1. While these results “point to the importance of discussing all modality options,” it is truly unfortunate that this PCORI-funded tool does NOT include even all of the dialysis options! Further, this tool was developed using input only from context-bound in-center HD patients who had never experienced any other option, and small numbers of PD patients whose time on in-center HD may have been limited–or negative, if it occurred at all. The finding that more patients who used this tool chose in-center is concerning, since multiple studies from around the world have demonstrated that at least 50% of patients who are effectively educated about dialysis options tend to choose PD, and often the numbers are even higher.

    When this study was originally proposed, the researches intentionally left out the existence of home HD, not because it is underutilized in the U.S.–though it certainly is–but because the DOPPS data on which the proposal rested was almost entirely comprised of in-center HD, with a bit of P-DOPPS PD data toward the end. The choice not to mention home HD appears to have been an entirely pragmatic one to obtain funding (which was successful). Patients deserve the right to be told about ALL of their dialysis options and where to get them. In fact, the non-profit Medical Education Institute successfully advocated for patients to have this right when the Medicare Conditions for Coverage for Dialysis Facilities were updated in 2008.

    Further, the “decision science” approach of showing patients two (or even more) options and saying, “Choose!” is inherently flawed, when patients don’t want ANY of the options–THEY want their lives to stay the same. Dialysis is not—and has never been—just a clinical treatment to remove water and wastes from the blood. It affects every aspect of life from sleep and sexuality to diet and energy level, to ability to work and travel–and much more. This is why research continues to find that most patients value quality of life over survival–and is also likely why (though no one seems to study this) 50% of American patients crash into dialysis emergently, even though an estimated half KNEW they had diabetes and/or hypertension and CKD. They just couldn’t face an impossible choice.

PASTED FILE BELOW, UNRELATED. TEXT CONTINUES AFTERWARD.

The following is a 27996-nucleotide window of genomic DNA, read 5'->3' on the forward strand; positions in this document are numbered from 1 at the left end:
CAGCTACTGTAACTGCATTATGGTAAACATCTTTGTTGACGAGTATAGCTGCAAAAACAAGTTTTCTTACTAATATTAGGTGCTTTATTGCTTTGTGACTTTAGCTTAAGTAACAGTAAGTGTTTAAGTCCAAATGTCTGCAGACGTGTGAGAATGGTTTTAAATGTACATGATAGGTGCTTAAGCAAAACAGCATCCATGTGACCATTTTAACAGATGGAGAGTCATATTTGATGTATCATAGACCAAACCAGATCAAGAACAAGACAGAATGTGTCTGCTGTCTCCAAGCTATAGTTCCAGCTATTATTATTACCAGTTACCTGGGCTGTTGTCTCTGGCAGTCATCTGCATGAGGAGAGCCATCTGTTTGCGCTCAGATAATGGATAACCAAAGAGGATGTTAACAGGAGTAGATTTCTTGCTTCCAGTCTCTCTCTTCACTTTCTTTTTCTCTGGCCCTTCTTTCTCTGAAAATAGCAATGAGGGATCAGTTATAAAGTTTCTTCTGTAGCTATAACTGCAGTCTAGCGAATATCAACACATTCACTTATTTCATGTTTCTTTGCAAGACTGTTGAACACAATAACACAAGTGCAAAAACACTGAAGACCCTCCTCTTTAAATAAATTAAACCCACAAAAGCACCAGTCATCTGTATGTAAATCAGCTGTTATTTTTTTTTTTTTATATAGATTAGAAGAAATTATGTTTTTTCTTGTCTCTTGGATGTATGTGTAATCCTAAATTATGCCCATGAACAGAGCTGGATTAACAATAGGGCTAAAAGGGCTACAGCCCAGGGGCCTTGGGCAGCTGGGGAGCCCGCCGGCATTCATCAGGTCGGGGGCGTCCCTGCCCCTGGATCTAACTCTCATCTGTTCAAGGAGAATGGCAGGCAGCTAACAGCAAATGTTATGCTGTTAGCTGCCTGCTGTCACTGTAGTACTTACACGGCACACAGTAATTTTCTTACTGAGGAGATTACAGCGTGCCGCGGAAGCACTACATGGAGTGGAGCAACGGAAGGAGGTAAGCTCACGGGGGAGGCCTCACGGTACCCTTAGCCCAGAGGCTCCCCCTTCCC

What DOES help patients to make an impossible choice? Starting with “What Matters to You,” so they can choose their priorities and THEN see what best fits their values and goals and lifestyles and can keep what brings them joy and makes their lives worth living.

    MEI’s My Life, My Dialysis Choice ( was also informed by the International Patient Decision Aids Standards checklist—and by what we learned over 25 years from 15,000 or more patients across EVERY dialysis modality. Endorsed by the American Association of Kidney Patients and Home Dialyzers United, this free tool–developed with NO outside funding because patients and clinicians needed help to guide this difficult choice–has been proven in pilot studies to significantly increase the numbers of patients who choose a home option (and research is ongoing). This finding is vital in light of the new “Advancing American Kidney Health Initiative” Executive Order that sets a goal of 80% of incident patients on home dialysis or transplant by 2025. Home dialysis includes more than just PD, which a number of patients will not be able to do. Home HD must grow as well if we, as a community, are to reach this ambitious target.